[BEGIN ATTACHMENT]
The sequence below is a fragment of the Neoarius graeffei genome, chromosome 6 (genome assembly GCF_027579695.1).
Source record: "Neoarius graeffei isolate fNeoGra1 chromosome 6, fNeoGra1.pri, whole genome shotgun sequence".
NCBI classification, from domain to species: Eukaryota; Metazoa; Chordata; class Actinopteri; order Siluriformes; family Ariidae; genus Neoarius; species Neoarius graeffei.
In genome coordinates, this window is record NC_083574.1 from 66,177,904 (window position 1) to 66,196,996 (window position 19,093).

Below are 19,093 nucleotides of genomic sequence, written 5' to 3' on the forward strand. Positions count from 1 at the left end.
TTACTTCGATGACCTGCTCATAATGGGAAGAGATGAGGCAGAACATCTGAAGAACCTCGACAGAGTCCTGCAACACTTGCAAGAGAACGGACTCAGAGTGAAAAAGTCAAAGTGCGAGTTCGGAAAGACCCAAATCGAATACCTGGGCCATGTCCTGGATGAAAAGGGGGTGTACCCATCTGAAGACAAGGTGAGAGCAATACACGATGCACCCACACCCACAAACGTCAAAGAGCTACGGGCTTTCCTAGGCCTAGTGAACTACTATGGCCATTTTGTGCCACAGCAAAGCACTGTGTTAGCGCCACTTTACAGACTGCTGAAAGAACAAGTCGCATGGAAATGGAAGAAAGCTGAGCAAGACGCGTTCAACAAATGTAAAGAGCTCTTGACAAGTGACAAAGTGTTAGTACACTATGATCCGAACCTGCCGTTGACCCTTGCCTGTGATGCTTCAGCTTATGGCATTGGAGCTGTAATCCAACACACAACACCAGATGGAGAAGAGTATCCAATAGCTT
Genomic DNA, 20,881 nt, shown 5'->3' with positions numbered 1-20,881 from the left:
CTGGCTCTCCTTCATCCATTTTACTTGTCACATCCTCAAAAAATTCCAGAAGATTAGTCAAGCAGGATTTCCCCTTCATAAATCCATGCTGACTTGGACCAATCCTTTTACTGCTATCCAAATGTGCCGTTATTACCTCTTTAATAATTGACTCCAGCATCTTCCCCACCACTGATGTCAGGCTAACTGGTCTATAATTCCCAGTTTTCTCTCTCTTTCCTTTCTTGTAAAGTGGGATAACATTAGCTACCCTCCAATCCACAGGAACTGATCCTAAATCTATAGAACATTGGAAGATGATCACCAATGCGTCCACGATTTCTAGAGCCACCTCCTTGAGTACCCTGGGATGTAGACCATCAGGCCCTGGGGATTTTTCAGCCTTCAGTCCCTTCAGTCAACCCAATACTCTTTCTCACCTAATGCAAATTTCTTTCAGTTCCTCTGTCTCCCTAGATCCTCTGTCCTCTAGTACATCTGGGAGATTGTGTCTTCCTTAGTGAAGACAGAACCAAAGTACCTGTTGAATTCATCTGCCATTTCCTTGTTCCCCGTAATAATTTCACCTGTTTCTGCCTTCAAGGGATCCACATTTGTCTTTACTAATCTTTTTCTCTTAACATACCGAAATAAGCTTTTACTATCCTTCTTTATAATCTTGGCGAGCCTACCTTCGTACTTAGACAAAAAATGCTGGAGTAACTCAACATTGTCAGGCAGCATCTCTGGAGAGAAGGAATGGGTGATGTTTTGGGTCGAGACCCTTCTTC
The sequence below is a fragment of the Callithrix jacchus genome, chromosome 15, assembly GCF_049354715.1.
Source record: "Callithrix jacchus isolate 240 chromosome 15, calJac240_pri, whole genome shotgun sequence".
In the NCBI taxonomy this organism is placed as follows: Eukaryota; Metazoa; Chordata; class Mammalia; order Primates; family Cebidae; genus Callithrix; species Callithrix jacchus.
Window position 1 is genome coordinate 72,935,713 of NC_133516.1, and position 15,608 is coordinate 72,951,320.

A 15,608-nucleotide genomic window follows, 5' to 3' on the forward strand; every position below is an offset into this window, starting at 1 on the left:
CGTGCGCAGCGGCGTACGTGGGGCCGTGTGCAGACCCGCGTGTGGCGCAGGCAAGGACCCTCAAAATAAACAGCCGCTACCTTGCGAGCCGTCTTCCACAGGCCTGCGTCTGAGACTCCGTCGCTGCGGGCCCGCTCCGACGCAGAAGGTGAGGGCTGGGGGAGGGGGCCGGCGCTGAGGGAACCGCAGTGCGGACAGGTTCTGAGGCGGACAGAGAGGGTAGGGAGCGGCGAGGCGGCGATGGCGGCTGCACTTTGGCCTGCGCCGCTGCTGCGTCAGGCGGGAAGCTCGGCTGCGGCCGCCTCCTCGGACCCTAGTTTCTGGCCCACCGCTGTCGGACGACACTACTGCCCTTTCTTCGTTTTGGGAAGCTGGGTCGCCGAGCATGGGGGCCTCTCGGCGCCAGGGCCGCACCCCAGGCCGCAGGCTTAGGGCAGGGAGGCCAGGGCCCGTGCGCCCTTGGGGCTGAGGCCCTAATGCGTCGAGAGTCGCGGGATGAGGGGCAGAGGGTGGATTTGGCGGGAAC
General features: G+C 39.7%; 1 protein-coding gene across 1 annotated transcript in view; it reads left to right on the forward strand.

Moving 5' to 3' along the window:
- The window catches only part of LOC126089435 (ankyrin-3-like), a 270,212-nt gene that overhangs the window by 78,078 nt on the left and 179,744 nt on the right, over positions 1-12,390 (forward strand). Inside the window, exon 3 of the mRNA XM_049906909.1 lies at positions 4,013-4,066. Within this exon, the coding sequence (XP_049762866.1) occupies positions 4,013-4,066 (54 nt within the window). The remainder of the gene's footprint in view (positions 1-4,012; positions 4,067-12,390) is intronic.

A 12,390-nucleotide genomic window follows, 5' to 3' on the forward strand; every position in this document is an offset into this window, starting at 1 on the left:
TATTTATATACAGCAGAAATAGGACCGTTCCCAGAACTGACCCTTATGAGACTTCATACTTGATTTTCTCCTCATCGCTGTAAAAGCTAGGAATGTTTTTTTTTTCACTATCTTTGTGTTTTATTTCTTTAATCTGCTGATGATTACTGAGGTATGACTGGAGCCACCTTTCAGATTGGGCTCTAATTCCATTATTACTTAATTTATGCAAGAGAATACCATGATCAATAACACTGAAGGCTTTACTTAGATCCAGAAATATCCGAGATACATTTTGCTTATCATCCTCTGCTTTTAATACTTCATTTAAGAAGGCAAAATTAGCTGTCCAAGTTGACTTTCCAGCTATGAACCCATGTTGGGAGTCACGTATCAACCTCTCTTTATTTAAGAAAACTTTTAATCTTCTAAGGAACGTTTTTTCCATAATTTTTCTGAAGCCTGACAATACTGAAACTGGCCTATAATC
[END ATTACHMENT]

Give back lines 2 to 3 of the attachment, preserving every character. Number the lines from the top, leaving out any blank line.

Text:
Source record: "Neoarius graeffei isolate fNeoGra1 chromosome 6, fNeoGra1.pri, whole genome shotgun sequence".
NCBI classification, from domain to species: Eukaryota; Metazoa; Chordata; class Actinopteri; order Siluriformes; family Ariidae; genus Neoarius; species Neoarius graeffei.